23-year-old Marwa Atik is the co-founder and head designer of Vela Scarves based in Los Angeles. Marwa, who is originally of Syrian heritage, has a natural flair for fashion and is a graduate of the Fashion Institute of Design and Merchandising in Los Angeles in 2009. Shortly after graduating, she began her career in fashion.
Marwa’s original style hijabs have become so popular among both Muslim and Non-Muslim women, and it all started when she decided to put on one of her hijabs with a zipper trim, just to see whether people would either love it or hate. Of course, they loved it! Marwa now has a thriving business and is “at the helm of a social-media fueled fashion trend among Muslim -American hijabis.”
Atik works alongside her sister, Tasneem Atik Sabri, 29, and together they work from a studio in downtown Los Angeles. They are currently putting all their creativity into the business which operates on a full-time basis. The two sisters are doing a great job and have even come up with hashtags like #chichijab and #hijabfashion, and Marwa has also featured in a viral video called Mipsterz which has become increasingly popular.
Marwa loves shopping but admits that it can be a challenge to dress modestly while still being fashionable. She says that there have been many times when she visits clothing stores and finds an item which she likes, with the “perfect drape and the perfect fabric” that she’s looking for, but it’s not long-sleeved.
At the moment she is only designing hijabs, but pretty soon we can expect to see a street-wear range from Marwa. She says she intends to include long shirts reaching mid-thigh with long sleeves to combine with some fashionable outfits for hijabi women to wear with style.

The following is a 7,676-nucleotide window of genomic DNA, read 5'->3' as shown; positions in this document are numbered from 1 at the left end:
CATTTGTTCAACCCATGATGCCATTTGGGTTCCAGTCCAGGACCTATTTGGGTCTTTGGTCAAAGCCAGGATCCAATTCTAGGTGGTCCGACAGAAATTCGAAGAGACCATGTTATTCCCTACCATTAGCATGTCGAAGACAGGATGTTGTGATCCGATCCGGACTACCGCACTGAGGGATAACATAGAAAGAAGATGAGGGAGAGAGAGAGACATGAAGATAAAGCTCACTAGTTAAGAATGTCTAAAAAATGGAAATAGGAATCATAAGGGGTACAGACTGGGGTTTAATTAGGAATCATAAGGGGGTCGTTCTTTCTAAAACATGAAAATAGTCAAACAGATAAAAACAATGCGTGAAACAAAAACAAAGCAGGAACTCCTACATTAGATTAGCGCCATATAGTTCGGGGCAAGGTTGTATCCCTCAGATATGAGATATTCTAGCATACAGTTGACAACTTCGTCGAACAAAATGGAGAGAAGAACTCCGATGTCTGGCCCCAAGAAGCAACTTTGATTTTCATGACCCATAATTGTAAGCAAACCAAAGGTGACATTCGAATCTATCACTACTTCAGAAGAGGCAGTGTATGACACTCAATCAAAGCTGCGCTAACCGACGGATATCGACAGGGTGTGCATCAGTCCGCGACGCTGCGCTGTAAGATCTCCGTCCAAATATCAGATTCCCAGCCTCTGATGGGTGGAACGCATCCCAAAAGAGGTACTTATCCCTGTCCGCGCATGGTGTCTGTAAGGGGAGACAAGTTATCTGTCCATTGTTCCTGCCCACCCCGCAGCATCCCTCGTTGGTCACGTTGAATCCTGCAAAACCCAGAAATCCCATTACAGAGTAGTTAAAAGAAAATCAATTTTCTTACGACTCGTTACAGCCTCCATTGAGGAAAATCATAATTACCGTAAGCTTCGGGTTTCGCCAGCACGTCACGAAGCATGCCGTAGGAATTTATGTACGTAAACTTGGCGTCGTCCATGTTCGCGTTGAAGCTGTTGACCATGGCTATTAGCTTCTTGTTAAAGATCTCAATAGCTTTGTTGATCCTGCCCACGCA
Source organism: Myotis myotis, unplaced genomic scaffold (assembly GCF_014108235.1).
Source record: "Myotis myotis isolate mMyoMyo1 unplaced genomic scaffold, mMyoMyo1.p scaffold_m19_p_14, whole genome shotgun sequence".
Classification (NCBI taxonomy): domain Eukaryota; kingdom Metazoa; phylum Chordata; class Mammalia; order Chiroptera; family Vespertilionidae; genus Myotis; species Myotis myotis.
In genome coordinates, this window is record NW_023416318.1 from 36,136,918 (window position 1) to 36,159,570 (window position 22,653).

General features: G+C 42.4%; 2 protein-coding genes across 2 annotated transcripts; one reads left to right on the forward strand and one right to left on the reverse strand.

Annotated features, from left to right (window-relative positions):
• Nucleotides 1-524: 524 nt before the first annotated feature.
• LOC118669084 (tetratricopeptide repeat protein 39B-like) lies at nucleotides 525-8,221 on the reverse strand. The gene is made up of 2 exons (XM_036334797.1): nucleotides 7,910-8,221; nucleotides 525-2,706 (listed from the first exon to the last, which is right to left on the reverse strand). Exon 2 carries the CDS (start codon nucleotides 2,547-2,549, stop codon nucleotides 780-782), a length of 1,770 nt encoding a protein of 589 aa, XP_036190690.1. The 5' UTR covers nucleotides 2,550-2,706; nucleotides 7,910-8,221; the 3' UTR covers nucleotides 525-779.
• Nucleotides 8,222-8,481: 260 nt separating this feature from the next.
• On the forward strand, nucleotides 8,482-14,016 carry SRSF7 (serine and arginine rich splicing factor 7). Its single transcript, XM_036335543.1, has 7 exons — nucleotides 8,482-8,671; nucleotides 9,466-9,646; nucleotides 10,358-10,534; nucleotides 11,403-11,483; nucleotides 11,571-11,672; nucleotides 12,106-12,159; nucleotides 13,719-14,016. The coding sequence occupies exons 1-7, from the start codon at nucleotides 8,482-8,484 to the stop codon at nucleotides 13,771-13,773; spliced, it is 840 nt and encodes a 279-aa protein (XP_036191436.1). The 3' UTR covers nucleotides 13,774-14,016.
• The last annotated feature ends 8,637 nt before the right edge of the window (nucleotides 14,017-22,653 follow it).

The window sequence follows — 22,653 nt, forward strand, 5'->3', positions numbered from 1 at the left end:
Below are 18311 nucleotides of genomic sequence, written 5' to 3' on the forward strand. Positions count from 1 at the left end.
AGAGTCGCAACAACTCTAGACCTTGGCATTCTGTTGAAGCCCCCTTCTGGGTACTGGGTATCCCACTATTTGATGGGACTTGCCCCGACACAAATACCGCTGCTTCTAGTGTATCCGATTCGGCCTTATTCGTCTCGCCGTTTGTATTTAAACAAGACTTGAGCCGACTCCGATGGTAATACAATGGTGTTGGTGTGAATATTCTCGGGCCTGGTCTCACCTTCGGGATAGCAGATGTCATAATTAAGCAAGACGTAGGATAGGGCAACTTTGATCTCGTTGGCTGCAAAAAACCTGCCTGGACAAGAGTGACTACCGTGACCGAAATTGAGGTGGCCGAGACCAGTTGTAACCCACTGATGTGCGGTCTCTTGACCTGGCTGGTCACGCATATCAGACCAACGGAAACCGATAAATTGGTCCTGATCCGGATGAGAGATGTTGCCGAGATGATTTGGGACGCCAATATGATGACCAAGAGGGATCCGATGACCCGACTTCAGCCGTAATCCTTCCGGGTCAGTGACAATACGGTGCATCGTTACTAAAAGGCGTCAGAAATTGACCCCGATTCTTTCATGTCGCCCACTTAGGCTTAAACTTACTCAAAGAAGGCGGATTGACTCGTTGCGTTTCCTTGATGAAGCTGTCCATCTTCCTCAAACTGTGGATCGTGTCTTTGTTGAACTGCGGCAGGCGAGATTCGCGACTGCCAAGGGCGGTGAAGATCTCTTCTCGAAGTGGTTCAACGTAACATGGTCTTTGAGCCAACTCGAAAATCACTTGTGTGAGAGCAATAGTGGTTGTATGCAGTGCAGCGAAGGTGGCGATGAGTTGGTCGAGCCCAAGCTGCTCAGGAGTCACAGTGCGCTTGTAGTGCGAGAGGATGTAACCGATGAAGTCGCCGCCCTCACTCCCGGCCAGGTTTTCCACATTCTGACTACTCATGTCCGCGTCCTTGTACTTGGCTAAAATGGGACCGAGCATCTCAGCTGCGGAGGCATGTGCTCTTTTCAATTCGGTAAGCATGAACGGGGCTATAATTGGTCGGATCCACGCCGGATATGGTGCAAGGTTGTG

Vela’s scarves have a unique trademark. The scarves are wrapped around the neck and tied a specific way in a knot. She uses the style to show all the elements of the scarf design. She has created a trend in hijab fashion and even posts videos on YouTube. Her scarves are not only worn uniquely but have some interesting overlays, such as ruffles, a variety of fabrics, lace and zippers, which make for some stunning designs.
She tries to come up with a new design and color every so often, just to keep up with the current fashion scene. Her scarves are so versatile, and her clients identify with the brand, as Marwa is a “hijabi girl who is designing for other hijabi girls.”
Marwa feels that there is always a misconception that women who wear hijabs are oppressed. She says that this is not the case with her, and doesn’t identify herself as someone who is being attacked. She is just an American woman who is also a Muslim.
She wears her hijabs to dress modestly and wants people to see her for her personality, how she speaks, and who she is. Marwa says that the beauty of it is that one can still wear what you like with your hijab, as long as you “find your own modesty and you dress according to that.”